On August 25, the Ares I solid rocket booster--the rocket that will launch the Orion crew capsule to the moon--will have its first live-fire test. Before a crowd expected in the thousands at the Promontory, Utah, facility of ATK, the primary contractor for the rocket, the crews that have been working on the Ares I for years will finally get a chance to see how the rocket works.
On his Road Trip 2009 project, CNET News reporter Daniel Terdiman visited ATK in Promontory and was the first member of the media to see the completed, five-stage, Ares I booster rocket.
A look down the 154-foot-long body of the five-segment Ares I First Stage rocket. The rocket is at the heart of NASA's Constellation program, which will replace the space shuttle, and which is planned to take humans back to the moon and perhaps Mars.
The Ares I solid-rocket booster is connected to the infrastructure that ATK has set up as the rocket awaits its August 25 test-firing, a day that may well count as a major milestone for NASA's Constellation program.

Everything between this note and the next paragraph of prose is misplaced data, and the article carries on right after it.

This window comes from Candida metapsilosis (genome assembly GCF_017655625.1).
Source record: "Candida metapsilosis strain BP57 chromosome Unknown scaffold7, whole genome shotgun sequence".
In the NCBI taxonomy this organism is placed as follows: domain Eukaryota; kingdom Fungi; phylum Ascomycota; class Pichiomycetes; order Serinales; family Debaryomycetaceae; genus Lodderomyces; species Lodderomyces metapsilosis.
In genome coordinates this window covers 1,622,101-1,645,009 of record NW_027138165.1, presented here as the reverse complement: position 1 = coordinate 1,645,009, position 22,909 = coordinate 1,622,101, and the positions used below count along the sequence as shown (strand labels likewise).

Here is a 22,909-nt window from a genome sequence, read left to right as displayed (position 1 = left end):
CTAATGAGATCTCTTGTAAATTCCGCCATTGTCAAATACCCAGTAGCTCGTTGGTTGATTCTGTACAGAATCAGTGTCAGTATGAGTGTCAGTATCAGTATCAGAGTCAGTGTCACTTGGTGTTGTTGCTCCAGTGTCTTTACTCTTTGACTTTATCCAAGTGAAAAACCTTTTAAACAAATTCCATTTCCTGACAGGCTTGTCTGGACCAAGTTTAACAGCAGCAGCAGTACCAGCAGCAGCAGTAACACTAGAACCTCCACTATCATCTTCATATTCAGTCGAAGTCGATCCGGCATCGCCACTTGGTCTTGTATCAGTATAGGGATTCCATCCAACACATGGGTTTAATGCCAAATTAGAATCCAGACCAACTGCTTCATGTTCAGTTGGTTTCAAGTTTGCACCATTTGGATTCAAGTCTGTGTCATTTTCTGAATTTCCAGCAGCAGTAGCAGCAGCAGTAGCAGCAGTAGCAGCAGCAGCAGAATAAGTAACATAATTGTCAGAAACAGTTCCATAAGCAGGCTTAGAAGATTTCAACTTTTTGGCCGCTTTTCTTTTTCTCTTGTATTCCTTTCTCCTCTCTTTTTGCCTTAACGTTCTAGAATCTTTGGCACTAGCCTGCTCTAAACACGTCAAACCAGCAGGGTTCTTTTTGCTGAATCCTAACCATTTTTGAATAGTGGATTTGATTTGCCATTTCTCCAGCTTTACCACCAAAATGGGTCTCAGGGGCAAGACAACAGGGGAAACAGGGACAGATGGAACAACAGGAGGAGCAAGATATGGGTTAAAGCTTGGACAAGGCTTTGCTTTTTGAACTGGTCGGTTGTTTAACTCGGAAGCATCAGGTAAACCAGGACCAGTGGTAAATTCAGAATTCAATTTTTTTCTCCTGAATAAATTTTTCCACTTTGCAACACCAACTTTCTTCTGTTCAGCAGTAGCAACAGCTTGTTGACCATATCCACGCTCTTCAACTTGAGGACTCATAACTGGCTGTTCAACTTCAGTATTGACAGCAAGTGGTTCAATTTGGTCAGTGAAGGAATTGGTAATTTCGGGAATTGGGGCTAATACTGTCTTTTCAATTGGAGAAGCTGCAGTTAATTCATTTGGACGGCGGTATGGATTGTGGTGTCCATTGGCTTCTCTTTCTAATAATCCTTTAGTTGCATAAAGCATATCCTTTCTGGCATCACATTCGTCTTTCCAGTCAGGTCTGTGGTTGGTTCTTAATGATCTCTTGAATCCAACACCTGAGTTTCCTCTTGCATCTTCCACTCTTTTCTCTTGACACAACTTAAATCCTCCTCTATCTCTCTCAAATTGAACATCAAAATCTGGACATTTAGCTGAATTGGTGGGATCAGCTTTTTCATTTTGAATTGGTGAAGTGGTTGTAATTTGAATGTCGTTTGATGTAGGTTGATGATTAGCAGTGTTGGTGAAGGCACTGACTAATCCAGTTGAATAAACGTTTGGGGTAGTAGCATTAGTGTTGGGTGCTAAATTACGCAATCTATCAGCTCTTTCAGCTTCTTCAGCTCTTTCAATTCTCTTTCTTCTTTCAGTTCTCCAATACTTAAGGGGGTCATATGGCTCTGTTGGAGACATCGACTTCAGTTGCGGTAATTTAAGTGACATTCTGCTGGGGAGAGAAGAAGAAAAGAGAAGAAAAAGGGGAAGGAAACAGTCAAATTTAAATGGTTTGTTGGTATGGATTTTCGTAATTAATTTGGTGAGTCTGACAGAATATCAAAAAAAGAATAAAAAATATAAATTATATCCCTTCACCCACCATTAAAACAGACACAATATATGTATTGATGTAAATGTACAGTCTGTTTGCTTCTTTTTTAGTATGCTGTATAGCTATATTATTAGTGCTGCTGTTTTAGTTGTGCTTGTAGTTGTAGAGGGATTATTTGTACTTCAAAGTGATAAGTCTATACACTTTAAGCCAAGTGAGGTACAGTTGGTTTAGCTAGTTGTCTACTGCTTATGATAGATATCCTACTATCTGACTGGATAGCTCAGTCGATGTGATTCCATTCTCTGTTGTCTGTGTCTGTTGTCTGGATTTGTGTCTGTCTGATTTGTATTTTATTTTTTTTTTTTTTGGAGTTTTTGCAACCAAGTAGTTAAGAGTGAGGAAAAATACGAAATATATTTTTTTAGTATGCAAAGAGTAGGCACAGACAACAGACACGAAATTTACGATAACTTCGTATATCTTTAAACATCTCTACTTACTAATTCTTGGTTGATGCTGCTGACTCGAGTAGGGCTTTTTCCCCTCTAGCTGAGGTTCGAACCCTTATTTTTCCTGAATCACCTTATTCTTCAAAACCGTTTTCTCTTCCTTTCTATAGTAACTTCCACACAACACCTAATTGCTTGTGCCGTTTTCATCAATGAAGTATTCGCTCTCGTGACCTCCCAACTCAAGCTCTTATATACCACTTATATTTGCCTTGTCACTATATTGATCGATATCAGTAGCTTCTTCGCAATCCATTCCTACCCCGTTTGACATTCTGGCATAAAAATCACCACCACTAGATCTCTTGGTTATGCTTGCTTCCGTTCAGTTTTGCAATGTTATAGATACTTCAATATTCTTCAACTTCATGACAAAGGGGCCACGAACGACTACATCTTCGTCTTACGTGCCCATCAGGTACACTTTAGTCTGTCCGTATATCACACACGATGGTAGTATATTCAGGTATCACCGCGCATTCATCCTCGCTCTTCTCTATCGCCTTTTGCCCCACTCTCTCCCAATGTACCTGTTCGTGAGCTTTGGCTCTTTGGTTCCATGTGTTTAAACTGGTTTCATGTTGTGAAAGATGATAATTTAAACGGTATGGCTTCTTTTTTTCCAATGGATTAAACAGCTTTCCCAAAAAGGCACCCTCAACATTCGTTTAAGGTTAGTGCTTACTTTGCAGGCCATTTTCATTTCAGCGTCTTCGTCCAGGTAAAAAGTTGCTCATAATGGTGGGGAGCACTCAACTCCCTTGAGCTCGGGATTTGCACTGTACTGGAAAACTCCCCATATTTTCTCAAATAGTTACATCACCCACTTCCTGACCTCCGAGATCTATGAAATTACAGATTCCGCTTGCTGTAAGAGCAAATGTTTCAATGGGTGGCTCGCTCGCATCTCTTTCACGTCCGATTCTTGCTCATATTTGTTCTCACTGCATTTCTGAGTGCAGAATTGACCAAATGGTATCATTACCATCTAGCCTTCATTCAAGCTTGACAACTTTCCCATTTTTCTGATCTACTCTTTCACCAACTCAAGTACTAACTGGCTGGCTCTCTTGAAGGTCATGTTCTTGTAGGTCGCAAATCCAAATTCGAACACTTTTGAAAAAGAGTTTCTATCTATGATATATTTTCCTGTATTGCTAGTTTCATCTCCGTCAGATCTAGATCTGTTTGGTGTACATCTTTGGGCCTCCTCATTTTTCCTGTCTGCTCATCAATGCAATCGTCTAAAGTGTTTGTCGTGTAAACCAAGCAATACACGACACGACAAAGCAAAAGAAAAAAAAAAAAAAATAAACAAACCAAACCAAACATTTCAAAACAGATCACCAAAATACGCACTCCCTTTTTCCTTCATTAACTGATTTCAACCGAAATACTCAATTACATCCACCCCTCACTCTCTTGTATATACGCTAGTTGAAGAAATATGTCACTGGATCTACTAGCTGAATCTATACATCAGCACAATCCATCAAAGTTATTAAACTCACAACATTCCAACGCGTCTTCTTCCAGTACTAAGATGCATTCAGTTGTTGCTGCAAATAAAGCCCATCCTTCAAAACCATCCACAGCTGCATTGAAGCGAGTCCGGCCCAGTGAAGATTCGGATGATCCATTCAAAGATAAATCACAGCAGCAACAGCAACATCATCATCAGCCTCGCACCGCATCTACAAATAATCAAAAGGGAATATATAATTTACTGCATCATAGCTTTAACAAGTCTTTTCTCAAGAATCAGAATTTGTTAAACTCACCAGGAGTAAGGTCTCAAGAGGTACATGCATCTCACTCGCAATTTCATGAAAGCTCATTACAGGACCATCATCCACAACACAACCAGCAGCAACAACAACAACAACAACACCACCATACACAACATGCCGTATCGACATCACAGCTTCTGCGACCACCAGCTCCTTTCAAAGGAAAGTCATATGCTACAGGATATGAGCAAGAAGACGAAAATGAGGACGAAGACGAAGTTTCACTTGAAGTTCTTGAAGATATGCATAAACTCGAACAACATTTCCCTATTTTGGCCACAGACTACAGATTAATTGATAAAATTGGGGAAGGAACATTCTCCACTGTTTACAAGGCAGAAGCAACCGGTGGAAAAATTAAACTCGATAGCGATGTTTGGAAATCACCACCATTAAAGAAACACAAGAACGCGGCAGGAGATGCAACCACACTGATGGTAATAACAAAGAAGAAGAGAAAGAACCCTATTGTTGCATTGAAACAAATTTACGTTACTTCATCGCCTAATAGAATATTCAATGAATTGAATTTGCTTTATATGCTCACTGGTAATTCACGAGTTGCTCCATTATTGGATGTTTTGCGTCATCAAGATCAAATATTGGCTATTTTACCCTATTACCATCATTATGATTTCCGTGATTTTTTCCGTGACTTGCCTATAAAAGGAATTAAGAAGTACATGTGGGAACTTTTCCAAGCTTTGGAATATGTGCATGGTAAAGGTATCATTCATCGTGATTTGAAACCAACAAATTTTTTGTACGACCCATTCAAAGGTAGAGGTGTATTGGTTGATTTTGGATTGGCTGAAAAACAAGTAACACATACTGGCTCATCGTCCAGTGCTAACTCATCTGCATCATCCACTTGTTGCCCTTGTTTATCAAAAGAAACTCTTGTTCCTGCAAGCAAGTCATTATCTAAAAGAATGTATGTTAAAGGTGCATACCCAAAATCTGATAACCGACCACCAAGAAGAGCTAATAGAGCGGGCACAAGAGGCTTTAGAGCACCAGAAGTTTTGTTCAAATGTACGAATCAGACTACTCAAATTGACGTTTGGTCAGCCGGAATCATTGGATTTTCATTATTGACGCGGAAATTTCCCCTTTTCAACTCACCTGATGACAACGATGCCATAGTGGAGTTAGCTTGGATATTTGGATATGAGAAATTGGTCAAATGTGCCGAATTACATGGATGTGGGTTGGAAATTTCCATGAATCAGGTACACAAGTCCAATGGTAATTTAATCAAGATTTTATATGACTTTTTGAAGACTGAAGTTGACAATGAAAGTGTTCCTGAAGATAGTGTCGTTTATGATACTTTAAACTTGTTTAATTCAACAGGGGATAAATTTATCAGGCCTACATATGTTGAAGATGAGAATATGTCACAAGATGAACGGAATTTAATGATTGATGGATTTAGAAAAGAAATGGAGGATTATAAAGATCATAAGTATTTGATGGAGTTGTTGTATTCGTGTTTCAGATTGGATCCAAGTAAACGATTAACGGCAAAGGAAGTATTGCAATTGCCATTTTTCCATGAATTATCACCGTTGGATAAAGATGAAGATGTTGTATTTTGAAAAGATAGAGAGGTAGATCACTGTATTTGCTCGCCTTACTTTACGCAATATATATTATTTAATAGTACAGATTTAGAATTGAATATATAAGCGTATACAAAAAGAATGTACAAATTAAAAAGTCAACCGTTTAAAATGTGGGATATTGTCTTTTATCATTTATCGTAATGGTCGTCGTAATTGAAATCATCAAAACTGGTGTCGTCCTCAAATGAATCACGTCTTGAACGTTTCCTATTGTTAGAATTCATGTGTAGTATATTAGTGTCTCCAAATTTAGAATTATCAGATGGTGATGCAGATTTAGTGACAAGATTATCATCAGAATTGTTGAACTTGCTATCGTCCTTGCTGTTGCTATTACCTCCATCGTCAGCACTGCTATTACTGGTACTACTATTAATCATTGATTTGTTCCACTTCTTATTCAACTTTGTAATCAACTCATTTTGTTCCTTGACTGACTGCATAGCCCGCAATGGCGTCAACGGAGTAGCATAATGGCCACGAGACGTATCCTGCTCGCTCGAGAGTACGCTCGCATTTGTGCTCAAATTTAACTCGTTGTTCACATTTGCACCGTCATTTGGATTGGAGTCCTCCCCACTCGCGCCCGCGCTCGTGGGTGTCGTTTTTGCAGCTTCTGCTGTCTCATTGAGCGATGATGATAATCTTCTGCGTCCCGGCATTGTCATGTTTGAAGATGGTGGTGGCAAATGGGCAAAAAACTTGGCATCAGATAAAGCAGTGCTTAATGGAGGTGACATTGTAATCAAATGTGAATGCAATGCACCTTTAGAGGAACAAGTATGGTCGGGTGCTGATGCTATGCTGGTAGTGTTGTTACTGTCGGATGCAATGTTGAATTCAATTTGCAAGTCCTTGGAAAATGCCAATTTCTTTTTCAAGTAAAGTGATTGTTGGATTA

A single segment of an Ares rocket at an early stage in its composition, sits on a platform at ATK's Installation Component Workcenter in Promontory, Utah.
The casings for the booster segments are designed to be used again and again, and even those being used for the Ares program were once part of the Shuttle program. The Ares program will use more environmentally-friendly components than those that had asbestos in them and which were used during the Shuttle program
This segment of a space shuttle solid rocket booster is finished and filled with solid propellant. This is in shipping configuration and will soon be sent on rails to the Kennedy Space Center in Florida, for assembly for a future space shuttle launch.